The RNC 113 will now carry on with the next step of the procedure, which is the serving HS-DSCH cell change. The target HS-DSCH cell (of the second base station 111) is the newly added radio link, so far only including dedicated physical channels. For the synchronised serving HS-DSCH cell change, both the source and target base stations 109, 111 are first prepared for execution of the handover at the activation time indicated with the CPHY-RL-Commit-REQ primitive.

The RNC 113 then sends a TRANSPORT CHANNEL RECONFIGURATION message, which indicates the target HS-DSCH cell and the activation time to the user equipment 101. The message can also include a configuration of transport channel related parameters for the target HS-DSCH cell, including an indication to reset the MAC-hs entity, and a status report for each RLC entity associated with the HS-DSCH should be generated.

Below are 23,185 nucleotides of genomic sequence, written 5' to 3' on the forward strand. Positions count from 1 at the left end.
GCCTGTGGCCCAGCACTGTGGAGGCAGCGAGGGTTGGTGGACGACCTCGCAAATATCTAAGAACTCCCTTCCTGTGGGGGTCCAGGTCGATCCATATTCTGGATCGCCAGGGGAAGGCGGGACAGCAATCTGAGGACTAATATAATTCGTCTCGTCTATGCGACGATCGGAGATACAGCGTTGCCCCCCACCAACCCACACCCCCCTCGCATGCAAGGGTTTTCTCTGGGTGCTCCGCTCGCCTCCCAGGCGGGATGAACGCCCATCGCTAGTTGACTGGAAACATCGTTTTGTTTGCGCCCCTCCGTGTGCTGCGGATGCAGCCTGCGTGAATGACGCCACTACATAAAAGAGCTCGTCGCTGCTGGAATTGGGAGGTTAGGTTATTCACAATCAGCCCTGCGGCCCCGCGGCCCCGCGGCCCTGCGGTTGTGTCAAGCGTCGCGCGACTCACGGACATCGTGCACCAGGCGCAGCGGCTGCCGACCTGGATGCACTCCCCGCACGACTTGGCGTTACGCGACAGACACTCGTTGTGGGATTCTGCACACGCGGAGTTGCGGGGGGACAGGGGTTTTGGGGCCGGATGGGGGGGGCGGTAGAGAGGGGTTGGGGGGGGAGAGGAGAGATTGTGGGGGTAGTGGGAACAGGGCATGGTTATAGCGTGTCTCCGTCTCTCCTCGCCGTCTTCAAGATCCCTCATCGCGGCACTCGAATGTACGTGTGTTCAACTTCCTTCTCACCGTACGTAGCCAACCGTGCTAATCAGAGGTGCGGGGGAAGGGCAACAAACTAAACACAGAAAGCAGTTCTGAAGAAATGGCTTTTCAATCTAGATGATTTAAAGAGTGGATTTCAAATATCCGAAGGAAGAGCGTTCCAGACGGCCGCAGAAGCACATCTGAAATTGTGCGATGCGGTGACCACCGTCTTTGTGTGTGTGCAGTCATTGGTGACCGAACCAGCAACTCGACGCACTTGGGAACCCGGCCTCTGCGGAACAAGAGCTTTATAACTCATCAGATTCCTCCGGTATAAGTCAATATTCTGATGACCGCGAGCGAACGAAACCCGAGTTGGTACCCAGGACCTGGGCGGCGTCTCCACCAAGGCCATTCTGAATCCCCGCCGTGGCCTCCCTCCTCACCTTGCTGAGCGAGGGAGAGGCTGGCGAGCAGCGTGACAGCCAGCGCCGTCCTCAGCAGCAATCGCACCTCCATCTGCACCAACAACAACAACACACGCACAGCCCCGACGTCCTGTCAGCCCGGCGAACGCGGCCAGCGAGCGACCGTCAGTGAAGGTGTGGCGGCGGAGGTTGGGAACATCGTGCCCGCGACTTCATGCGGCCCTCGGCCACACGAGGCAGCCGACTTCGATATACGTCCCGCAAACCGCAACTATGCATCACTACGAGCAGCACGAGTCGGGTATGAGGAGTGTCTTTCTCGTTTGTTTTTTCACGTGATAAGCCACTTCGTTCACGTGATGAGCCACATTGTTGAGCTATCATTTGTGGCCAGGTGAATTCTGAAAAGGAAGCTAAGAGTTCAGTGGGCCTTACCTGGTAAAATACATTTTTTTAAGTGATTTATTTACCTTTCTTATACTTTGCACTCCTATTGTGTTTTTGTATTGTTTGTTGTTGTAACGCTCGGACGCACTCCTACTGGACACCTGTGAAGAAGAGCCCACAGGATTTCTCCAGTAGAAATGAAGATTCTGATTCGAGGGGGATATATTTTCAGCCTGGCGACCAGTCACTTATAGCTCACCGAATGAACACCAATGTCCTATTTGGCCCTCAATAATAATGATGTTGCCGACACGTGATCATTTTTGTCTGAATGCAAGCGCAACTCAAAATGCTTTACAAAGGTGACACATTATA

Since source and target HS-DSCH cell are controlled by different base stations 109, 111, resource allocations in source and target base station 109, 111 need to be released and setup, respectively, which can be done with the CMAC-HS-Release-REQ and CMAC-HS-Setup-REQ primitives. These MAC-hs control primitives are assumed to be carried on the same NBAP/RNSAP messages, which carry the CPHY-RL-Reconfig-REQ primitives. Execution of release and setup of MAC-hs entities shall also be performed at the indicated activation time.

When the user equipment 101 has completed the serving HS-DSCH cell change, it returns a TRANSPORT CHANNEL RECONFIGURATION COMPLETE message to the network.”